Prejudiciële vragen in het geschil tussen Sabam en Scarlet

The Brussels court of appeals recently referred the case of Sabam versus Scarlet regarding the liability of internet service providers to the Court of Justice of the European Union for a preliminary ruling. Sabam, a collecting society, initiated a claim against the internet service provider Scarlet, to prevent that on Scarlet’s servers illegal music and video files would be exchanged via a peer-to-peer network. The first court ruled that Scarlet could be held as an intermediary and had to take active steps to prevent such unlawful file sharing, but Scarlet appealed.

The court of appeals now considers that the Belgian Copyright Act, which states that the national courts may issue an injunction against intermediaries whose services are used by a third party to infringe a copyright or related right, must be interpreted in light of the European directives regarding copyright in the information society, regarding the enforcement of intellectual property rights and regarding data protection, as well as in light of the European Convention on the Protection of Human Rights and Fundamental Freedoms.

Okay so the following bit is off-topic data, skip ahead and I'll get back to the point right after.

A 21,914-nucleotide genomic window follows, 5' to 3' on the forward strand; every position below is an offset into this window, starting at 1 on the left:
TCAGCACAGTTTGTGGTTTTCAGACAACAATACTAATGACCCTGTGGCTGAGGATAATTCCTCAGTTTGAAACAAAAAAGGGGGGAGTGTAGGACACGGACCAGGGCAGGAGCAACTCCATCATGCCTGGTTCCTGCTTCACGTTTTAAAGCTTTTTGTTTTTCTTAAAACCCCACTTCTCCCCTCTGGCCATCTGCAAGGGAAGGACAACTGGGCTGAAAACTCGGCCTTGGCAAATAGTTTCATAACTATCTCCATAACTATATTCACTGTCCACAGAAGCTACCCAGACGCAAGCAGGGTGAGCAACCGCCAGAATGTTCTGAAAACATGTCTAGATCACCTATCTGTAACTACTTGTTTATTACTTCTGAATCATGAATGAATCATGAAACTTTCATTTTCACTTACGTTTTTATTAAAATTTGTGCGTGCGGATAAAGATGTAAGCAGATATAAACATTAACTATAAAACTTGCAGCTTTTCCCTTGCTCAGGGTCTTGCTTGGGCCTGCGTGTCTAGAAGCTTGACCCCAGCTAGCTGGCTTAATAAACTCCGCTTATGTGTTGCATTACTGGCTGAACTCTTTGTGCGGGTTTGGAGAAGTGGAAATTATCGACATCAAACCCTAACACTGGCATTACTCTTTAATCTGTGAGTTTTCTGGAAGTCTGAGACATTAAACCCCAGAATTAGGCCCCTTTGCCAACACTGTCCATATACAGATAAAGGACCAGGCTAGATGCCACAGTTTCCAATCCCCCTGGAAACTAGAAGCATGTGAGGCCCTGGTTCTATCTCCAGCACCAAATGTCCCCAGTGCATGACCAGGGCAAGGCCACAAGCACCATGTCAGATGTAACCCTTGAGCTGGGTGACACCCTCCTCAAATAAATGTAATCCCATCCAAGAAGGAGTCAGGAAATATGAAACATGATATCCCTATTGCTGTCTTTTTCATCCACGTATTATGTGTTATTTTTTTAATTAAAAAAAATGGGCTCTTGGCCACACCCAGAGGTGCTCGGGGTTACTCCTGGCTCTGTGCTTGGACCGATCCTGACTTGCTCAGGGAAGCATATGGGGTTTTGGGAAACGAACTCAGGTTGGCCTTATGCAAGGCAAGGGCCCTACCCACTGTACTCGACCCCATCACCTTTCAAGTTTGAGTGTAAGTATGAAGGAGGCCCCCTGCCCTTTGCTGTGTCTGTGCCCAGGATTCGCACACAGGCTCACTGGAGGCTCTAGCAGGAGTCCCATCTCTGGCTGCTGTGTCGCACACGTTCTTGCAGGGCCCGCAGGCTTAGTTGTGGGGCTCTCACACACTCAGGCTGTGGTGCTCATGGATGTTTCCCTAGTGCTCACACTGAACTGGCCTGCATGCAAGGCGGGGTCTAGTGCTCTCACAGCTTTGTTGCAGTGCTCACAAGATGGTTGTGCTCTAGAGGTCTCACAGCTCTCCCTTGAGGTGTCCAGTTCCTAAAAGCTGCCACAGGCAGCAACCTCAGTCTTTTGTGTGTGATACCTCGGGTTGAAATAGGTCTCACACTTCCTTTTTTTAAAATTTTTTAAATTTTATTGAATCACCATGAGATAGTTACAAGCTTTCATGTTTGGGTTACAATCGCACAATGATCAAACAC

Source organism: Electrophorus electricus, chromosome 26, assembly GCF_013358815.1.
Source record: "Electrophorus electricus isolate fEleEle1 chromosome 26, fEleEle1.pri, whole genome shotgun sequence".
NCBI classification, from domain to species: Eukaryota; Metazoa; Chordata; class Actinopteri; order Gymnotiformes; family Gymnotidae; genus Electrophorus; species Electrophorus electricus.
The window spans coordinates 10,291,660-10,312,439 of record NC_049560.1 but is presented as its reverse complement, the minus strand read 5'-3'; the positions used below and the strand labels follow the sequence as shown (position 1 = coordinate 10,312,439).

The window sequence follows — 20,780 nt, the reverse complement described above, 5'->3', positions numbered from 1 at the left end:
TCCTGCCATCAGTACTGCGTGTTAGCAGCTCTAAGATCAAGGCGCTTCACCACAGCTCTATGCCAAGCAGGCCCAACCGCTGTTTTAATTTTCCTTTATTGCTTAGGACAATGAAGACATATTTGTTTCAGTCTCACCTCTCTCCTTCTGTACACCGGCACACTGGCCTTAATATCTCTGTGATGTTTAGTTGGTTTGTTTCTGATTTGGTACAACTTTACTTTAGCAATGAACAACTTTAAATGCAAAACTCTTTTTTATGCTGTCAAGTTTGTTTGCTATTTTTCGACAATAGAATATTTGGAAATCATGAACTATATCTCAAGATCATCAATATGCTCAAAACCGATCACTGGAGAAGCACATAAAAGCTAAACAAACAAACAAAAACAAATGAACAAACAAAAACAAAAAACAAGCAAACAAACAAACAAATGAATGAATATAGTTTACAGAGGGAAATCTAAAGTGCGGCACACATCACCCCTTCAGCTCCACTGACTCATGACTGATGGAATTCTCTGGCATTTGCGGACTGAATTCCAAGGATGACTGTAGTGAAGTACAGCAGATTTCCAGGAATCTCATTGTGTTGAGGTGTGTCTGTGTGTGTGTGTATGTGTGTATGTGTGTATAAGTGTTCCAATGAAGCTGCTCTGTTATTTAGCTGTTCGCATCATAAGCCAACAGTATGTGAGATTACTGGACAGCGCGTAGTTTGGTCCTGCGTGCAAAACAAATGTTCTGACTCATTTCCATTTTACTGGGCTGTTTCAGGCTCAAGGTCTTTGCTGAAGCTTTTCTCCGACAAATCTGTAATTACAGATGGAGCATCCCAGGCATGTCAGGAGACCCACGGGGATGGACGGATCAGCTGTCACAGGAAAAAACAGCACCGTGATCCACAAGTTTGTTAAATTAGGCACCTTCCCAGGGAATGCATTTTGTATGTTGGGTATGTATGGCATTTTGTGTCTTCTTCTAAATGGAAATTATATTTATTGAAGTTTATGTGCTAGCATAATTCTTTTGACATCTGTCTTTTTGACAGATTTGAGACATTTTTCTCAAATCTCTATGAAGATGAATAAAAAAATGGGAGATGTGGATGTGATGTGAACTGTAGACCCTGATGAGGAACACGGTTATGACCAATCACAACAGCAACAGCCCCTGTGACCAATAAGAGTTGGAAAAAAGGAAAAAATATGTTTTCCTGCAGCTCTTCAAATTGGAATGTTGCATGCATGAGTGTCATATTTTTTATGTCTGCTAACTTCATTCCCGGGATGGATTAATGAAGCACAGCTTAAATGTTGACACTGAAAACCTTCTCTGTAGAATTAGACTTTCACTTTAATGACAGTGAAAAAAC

The European Court of Justice will have to decide whether such a provision of national law may lead to an obligation of an internet service provider “to introduce, for all its customers, in abstracto and as a preventive measure, exclusively at the cost of that ISP and for an unlimited period, a system for filtering all electronic communications, both incoming and outgoing, passing via its services, in particular those involving the use of peer-to-peer software, (…) and subsequently to block the transfer of [unlawful] files.”

Hopefully, the Court of Justice will strike an equitable balance between the interests of the holders of intellectual property rights and those of the service providers who should not have a general burden to police their own customers.